Last year Tkachyov had 20 points in 48 games, which put him fifth on the team. They are obviously not running a high-scoring system. This year Tkachyov is second with 15 goals and 12 assists in 52 games, a KHL career high for him.
In addition to Azevedo, the team added Jiri Sekac this year, and he is bringing some scoring punch. In recent games those two plus Tkachyov are the top line, but in relation to the KHL as a whole they do not get elite top line points. Sergei Mozyakin just tied the KHL goal-scoring record with 36 goals, and he has 70 points. Azevedo is ranked 38th in the league with a similar stat line to Max Talbot. Tkachyov and Sekac are 54th and 60th.
In a league with 29 teams, that’s low for the top scorers. Ak Bars is playing a more balanced system than some other teams, spreading the points around; they currently have 10 players with 15 or more points.
The other thing Ak Bars has is excellent goaltending results. Their backup has a .930 save percentage and their starter has the seventh best save percentage in the league at .937, whle the team has a goals against average of 1.8. They are so hard to score against, they don’t need a big offensive punch on their top line. They are not low event and totally focused on defence, however; but they are also not up with the top few teams in shooting rate either.
The result is a team that plays a lot of close games, ends up in a lot of overtimes and shootouts and looks to be just missing something on the front end to put them over the top in the playoffs. They added two borderline NHL defenders late this year in Stefan Elliott and Michal Jordan who are driving some offence. That might suffice in place of a true star forward.
Tkachyov is average sized and fast enough to play with Azevedo, who is a zippy and creative winger. He is the sort of centre that plays a classic game, and he is very good at faceoffs, with a win percentage this year of 56. Beyond the faceoff itself, he is a tough, physical player who will take the puck back if he loses the more meaningful battle for overall possession.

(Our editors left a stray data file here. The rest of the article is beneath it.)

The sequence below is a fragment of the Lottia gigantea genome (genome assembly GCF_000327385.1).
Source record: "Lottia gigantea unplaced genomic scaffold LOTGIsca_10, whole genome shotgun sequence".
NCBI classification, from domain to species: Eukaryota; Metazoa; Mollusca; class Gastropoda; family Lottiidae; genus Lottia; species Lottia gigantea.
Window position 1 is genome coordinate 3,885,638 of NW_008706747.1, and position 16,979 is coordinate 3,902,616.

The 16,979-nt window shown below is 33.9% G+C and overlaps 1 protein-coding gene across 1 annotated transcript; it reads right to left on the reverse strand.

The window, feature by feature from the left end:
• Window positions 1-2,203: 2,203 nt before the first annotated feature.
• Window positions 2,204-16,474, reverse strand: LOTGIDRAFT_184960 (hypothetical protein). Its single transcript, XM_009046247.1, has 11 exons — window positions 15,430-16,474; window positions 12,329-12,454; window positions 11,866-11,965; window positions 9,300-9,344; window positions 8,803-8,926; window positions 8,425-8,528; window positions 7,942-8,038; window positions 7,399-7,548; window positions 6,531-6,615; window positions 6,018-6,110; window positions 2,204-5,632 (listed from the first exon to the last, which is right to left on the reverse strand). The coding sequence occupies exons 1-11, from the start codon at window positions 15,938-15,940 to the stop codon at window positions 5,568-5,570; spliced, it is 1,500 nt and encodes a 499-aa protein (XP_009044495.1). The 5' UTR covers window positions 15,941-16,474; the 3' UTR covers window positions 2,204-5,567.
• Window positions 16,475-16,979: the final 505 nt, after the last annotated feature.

His toughness really stands out. He plays the net-front game very well, digs in the corners and plays very hard along the boards, and he is also a relentless worker, driving hard every shift. In the absence of shots against data, he seems to be very capable defensively and he plays well on the penalty kill. The team has a good, but not exceptional penalty kill percentage.
Have a look at him scoring a goal in his most recent game; he is #55 in green:
Aside from the goal, which resulted from smart positional play, he also drove the net and made sure it was in, and then earnestly argued it was a good goal with an excellent sincere face.
The KHL is undergoing a strange season. SKA St. Petersburg have so much concentration of talent that the other teams are in a different, lesser league. There are also a large number of KHL goalies with very high save percentages. It creates a situation where only a few teams score a lot of goals and the rest are fairly even in talent distribution, a sort of weird parity where one team is exempt.
Given that, it’s hard to judge Tkachyov by his points. He is an unlikely seeming top-line forward. He’s not Alexander Radulov, but he is a high minute player who is fast, tough and versatile—able to play the power play, the penalty kill or drive an offensive cycle. That combination of skills along with his youth makes him very, very interesting to a team built for speed that doesn’t have any fast-moving, defensively capable depth centres.
Here’s another goal that shows his skill and determination (he’s in white this time):
Why not sign him, if he’ll take a contract like Zaitsev’s with a KHL out clause in case it all goes wrong?
Besides, he does things like this: